Functions have unique names of which are determined by you. Ideally you would never define the same name for a function within your application but because we are humans this sometimes happens. The cool thing about JavaScript is that the language is smart enough to know when something like this happens. If JavaScript spots two functions with the same name it will find the last function with the name and promote it to be the function to use.

function addSomething(num) {
  return num + 50;
}

function addSomething(num) {
  return num + 100;
}

var result = addSomething(100); // 200

Here the first function addSomething() is overwritten by the second function of the same name and thus the result output is both functions combined. To avoid confusion and bad practice, it is recommended to always have unique names within anything in JavaScript. You don’t want to shoot yourself in the foot just because you named something the same value. We’ve all done it so don’t beat yourself up over it but it’s worth noting.

Examples

You can call functions based on events triggered by the user. This is easily done by incorporating a function within your HTML document. There are shorthand was of writing this as well as ways that don’t involve modifying the HTML but for demonstrations sake I’ll show you a simple idea.

JavaScript

function changeUser() {
   document.getElementById('username').innerHTML = 'Your username us: <strong>Chris Farley</strong>';
}

HTML

<html>
  <body>
    <p id="username">Your username us: <strong>Andy Leverenz</strong></p>
  <button onClick="changeUser()">Change Username</button
</body>

By clicking on a button we can modify HTML based on what is supplied.

You can go one step further and modify the HTML with JavaScript based on a form input which looks like this:

JavaScript

function changeUser() {
  
  var userInput = document.getElementById('userInput').value; 
  document.getElementById('user').innerHTML = userInput;
}

HTML

<html>
  <body>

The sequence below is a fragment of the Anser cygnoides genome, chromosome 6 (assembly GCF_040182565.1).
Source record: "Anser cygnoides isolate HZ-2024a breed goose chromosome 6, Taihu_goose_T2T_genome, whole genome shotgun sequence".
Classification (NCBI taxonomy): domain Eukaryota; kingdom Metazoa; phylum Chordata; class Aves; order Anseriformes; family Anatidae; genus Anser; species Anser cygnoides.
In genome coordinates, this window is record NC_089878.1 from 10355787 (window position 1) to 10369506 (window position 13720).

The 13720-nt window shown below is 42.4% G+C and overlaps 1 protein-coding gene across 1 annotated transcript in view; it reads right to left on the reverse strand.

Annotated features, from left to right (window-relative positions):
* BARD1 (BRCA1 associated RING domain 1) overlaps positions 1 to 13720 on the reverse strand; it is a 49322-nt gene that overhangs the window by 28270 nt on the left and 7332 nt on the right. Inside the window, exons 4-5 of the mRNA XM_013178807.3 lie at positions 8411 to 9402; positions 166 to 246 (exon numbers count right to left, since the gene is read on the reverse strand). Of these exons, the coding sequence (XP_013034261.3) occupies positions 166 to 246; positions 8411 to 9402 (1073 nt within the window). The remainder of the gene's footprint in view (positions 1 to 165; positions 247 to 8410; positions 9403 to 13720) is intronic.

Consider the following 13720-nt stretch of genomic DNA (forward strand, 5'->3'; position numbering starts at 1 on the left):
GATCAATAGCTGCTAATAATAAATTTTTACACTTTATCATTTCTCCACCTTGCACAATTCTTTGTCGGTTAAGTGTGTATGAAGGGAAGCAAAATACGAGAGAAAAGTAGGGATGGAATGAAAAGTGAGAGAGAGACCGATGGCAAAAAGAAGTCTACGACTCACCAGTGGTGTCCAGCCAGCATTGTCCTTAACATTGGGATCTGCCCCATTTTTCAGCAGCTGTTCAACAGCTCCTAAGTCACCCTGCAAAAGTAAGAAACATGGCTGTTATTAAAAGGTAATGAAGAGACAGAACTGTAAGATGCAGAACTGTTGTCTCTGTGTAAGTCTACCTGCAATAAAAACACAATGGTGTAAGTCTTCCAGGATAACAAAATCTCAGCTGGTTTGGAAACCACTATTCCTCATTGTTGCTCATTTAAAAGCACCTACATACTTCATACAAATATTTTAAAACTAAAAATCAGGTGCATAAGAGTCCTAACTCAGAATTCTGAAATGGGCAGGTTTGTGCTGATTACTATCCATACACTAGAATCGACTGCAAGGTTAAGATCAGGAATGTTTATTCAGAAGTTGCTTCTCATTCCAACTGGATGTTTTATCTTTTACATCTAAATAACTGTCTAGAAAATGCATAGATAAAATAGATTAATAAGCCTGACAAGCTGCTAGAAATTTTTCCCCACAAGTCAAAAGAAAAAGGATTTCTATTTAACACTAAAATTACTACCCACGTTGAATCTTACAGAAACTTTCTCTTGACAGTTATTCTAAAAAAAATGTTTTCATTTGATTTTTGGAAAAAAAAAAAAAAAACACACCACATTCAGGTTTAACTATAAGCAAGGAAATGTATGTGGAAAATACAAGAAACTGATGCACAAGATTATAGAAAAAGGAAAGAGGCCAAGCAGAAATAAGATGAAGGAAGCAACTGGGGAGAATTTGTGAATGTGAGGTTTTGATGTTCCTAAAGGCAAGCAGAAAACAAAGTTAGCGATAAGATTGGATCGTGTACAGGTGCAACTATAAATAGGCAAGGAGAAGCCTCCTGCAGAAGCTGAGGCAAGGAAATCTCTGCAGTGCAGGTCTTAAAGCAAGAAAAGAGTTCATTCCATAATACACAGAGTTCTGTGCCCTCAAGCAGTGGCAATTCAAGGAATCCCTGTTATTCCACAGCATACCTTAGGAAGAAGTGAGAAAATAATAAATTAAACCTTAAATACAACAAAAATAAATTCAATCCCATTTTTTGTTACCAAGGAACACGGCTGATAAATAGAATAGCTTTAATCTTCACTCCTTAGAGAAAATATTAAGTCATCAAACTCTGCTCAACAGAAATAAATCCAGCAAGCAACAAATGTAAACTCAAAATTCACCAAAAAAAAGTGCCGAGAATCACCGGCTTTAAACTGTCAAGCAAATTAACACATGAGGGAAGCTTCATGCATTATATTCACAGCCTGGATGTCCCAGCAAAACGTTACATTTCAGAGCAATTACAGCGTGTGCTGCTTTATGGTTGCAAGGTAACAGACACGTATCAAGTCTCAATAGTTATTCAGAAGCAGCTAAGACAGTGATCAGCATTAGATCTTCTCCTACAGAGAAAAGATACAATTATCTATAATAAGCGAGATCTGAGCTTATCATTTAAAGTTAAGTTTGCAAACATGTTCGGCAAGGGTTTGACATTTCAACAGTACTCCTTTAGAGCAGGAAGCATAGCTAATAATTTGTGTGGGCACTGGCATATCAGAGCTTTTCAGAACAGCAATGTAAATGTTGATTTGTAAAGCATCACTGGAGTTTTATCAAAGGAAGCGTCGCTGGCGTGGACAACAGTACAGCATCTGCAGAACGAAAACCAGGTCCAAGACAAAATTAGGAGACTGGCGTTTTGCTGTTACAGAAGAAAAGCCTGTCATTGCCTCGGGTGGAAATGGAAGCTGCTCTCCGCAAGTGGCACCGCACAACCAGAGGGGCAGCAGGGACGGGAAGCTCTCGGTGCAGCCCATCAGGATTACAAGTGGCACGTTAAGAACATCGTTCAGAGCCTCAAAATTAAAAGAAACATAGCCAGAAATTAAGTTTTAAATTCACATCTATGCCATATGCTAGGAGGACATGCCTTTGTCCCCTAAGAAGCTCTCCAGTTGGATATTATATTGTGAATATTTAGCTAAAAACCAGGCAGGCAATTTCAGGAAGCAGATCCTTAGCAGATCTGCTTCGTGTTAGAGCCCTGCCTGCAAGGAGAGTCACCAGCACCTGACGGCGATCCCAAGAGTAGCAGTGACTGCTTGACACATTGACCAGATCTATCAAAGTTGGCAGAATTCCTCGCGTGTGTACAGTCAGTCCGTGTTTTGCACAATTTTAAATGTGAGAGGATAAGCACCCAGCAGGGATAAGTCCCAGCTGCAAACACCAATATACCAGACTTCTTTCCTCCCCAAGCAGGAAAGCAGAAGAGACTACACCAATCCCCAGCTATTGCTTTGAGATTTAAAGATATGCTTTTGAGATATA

<p>Welcome to the site <strong id="user">pal</strong> </p> 
    <input type='text' id='userInput' placeholder='Enter Something' />
    <button onclick='changeUser()'> Change Username</button>
    
</body>
</html>

For the sake of brevity, I’ve some examples of simple applications you can build that utilize functions to execute below. These ideas are something you can build as you learn the language. As with anything I’m a firm believer in learning by doing so I really can’t stress enough the need to try coding new things. To learn, you are going to fail. There’s no doubt about that but that’s what makes you become better at what you do. Try your hand at working with the examples I created above or the examples linked below. Hack the code until you get it where you like it. You don’t always have to start from scratch either. Some of the best applications out there started based off other peoples work. It’s not necessarily stealing but more or less adapting to quality standards already set in place.

Build a Calendar

See the Pen Event Calendar Widget by Paul Navasard (@peanav) on CodePen.

Build a Countdown Widget

See the Pen Countdown Clock by Adem ilter (@ademilter) on CodePen.

A Fluid Carousel

See the Pen Fluid Carousel by Brad Frost (@bradfrost) on CodePen.

Accordians

See the Pen CSS Responsive animated Accordion by Chris Wright (@chriswrightdesign) on CodePen.

Check out CodePen.io for many more examples of the latest in web design and development. I have found it to be a great learning resource at it allows you to dive into other peoples concepts and ideas to see how they pulled it off without hours and hours of research.

Conclusion

Functions make JavaScript kick ass. Having the ability to store data to use over and over whenever you like inside your applications is what makes the language so great. There’s virtually nothing you can’t do so long as your code it concise and valid. It took me a while to get comfortable with the ideas of functions and how to properly use them in real world settings. Starting small will help you get towards your goal of writing highly interactive applications on many future projects to come. Hang in there because it’s going to be tough to grasp but luckily with the resources we have the answer is most likely out there you just have to be smart and do some digging.

References
[1]Professional JavaScript for Web Developers

The Series So Far